Program

  1. Resources are needed to effectively market and recruit students into the program, especially both nationwide and internationally. This program has a lot of opportunity for growth outside of Arizona that has not been tapped into yet.



  1. Approval was recently received from UCC to allow a total of 55 hours of occupational experience credit to align with the total hours in the major. This is accomplished through the National Occupational Competency Testing Institute (NOCTI). NOCTI is a nationally-recognized assessment that provides future students an option to earn credit hours out of work experience. NOCTI is also used for accreditation purposes. Student teachers must pass the written component of the NOCTI exam for their content area, given that there is not an AEPA portion of the test that is required to obtain a CTE certification. Fees are equal to the cost of a three credit hour course (NAU Extended Campuses/Resident Undergraduate).




  1. The present assessment plan consists of course grades and student performance on a comprehensive examination that covers the content of the program. To gain a better understanding of the extent of student learning in the program, a more comprehensive assessment plan needs to be developed, aligned to program-level student learning outcomes and national CTE standards, and designed to sample student learning across a variety of performance-based measures. The program faculty members will work with the Office of Curriculum, Learning Design, and Assessment to develop a program assessment plan.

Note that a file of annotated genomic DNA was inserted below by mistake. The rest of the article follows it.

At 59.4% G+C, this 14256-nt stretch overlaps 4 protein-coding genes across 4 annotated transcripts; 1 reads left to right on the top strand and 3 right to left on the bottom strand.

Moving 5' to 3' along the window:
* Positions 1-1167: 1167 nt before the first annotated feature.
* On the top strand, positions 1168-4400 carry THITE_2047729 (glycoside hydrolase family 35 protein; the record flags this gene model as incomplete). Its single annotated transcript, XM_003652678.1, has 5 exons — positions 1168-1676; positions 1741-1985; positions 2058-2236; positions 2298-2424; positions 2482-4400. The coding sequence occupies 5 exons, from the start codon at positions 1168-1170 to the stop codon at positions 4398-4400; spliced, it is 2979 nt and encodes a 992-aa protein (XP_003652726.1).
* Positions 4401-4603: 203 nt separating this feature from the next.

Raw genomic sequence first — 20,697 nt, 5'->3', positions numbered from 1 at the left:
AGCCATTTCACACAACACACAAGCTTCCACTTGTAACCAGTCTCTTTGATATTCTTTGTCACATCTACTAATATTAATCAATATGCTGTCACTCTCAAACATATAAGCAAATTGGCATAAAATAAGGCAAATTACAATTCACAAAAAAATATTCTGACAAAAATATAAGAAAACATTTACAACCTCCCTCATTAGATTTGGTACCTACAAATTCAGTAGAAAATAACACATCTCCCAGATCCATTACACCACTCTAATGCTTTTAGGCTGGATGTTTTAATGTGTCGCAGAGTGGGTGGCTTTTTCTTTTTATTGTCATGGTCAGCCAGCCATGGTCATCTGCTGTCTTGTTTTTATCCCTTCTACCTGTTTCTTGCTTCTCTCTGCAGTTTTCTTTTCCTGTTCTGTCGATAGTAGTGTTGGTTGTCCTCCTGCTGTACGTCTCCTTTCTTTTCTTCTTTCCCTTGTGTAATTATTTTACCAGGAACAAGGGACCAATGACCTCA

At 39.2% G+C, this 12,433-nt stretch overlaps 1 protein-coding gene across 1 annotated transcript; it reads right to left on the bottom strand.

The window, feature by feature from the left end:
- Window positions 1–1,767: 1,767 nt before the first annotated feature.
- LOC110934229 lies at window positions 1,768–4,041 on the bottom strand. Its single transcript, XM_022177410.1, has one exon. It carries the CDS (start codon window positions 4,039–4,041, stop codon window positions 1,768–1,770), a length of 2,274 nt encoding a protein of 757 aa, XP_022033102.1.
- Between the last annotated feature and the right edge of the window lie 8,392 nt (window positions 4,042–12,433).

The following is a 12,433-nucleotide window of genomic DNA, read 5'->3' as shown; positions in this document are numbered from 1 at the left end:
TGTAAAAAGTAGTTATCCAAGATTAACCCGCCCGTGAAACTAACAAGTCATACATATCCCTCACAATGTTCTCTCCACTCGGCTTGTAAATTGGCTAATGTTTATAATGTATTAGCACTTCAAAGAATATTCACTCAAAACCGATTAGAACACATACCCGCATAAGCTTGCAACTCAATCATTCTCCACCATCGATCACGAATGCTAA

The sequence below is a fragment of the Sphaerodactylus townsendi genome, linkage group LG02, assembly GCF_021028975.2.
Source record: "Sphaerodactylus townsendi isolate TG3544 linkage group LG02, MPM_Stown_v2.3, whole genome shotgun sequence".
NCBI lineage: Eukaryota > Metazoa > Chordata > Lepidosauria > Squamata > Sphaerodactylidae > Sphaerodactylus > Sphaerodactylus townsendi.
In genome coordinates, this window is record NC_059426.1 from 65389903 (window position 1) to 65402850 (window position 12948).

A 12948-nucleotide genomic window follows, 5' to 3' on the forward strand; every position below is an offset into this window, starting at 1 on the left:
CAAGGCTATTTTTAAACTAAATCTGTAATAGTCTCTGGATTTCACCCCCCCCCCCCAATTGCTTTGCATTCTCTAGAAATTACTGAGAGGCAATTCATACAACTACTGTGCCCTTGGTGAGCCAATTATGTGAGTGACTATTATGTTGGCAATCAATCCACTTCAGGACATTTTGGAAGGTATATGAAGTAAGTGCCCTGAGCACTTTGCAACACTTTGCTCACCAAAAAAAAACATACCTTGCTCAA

1. Extensive partnerships need to be developed with the business community of the Phoenix metro area. These partnerships will have at least three goals: (1) poll employers on the type of graduates they need to fill vacant positions, (2) serve as an advisory board to the faculty who manage the program, and (3) provide more student placements to offer more hands-on instruction.

Delivery System:

  1. The current on-site program in Phoenix should be reexamined to insure program integrity and instructional quality. Program faculty would like to investigate moving the Phoenix program to a hybrid delivery method, thereby allowing the full-time CTE faculty to participate in a program that has historically been taught almost exclusively by part-time, contingent faculty The provision of blended learning options will address candidate desires for an in-person, on-site program, a sentiment often expressed by students in distance locations, while also using technology to maximize the limited personnel resources of the program.




  1. To insure consistency and continuity across the program, all faculty (including Phoenix part-time instructors) will be required use the BbLearn grade book and the GPS system to communicate student progress.




  1. Establish a more focused rotation of courses to channel student enrollment instead of diluting it into many offerings. This will also allow that more courses are taught by full time faculty or well-established part time faculty.

B.S. Ed. Career and Technical Education Page